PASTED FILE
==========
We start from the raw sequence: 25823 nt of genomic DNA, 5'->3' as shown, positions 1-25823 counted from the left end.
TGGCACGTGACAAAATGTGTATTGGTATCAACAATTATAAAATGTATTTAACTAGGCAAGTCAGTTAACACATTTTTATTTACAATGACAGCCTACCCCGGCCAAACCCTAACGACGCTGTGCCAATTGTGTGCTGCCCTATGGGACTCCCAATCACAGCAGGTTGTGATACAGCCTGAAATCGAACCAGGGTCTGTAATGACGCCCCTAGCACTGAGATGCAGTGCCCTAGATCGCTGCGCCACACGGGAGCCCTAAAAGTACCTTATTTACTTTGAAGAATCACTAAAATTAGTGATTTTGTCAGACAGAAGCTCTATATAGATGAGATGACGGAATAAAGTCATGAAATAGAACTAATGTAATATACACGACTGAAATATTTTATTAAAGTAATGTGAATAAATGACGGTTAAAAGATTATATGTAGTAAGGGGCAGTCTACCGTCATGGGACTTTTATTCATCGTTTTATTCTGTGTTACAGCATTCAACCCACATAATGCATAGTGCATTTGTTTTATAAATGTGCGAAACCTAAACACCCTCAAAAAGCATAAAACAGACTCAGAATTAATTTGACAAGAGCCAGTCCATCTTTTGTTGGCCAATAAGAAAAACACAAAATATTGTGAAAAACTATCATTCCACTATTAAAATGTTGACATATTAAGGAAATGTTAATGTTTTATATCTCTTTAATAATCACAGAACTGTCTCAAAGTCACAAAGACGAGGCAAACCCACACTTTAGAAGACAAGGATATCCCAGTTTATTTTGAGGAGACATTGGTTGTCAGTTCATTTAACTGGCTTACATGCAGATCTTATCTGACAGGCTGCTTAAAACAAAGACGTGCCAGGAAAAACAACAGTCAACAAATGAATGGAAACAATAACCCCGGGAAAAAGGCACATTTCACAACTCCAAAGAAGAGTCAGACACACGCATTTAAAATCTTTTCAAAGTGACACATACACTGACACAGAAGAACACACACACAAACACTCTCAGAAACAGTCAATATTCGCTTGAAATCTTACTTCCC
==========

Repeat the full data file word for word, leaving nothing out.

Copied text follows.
We start from the raw sequence: 25823 nt of genomic DNA, 5'->3' as shown, positions 1-25823 counted from the left end.
TGGCACGTGACAAAATGTGTATTGGTATCAACAATTATAAAATGTATTTAACTAGGCAAGTCAGTTAACACATTTTTATTTACAATGACAGCCTACCCCGGCCAAACCCTAACGACGCTGTGCCAATTGTGTGCTGCCCTATGGGACTCCCAATCACAGCAGGTTGTGATACAGCCTGAAATCGAACCAGGGTCTGTAATGACGCCCCTAGCACTGAGATGCAGTGCCCTAGATCGCTGCGCCACACGGGAGCCCTAAAAGTACCTTATTTACTTTGAAGAATCACTAAAATTAGTGATTTTGTCAGACAGAAGCTCTATATAGATGAGATGACGGAATAAAGTCATGAAATAGAACTAATGTAATATACACGACTGAAATATTTTATTAAAGTAATGTGAATAAATGACGGTTAAAAGATTATATGTAGTAAGGGGCAGTCTACCGTCATGGGACTTTTATTCATCGTTTTATTCTGTGTTACAGCATTCAACCCACATAATGCATAGTGCATTTGTTTTATAAATGTGCGAAACCTAAACACCCTCAAAAAGCATAAAACAGACTCAGAATTAATTTGACAAGAGCCAGTCCATCTTTTGTTGGCCAATAAGAAAAACACAAAATATTGTGAAAAACTATCATTCCACTATTAAAATGTTGACATATTAAGGAAATGTTAATGTTTTATATCTCTTTAATAATCACAGAACTGTCTCAAAGTCACAAAGACGAGGCAAACCCACACTTTAGAAGACAAGGATATCCCAGTTTATTTTGAGGAGACATTGGTTGTCAGTTCATTTAACTGGCTTACATGCAGATCTTATCTGACAGGCTGCTTAAAACAAAGACGTGCCAGGAAAAACAACAGTCAACAAATGAATGGAAACAATAACCCCGGGAAAAAGGCACATTTCACAACTCCAAAGAAGAGTCAGACACACGCATTTAAAATCTTTTCAAAGTGACACATACACTGACACAGAAGAACACACACACAAACACTCTCAGAAACAGTCAATATTCGCTTGAAATCTTACTTCCC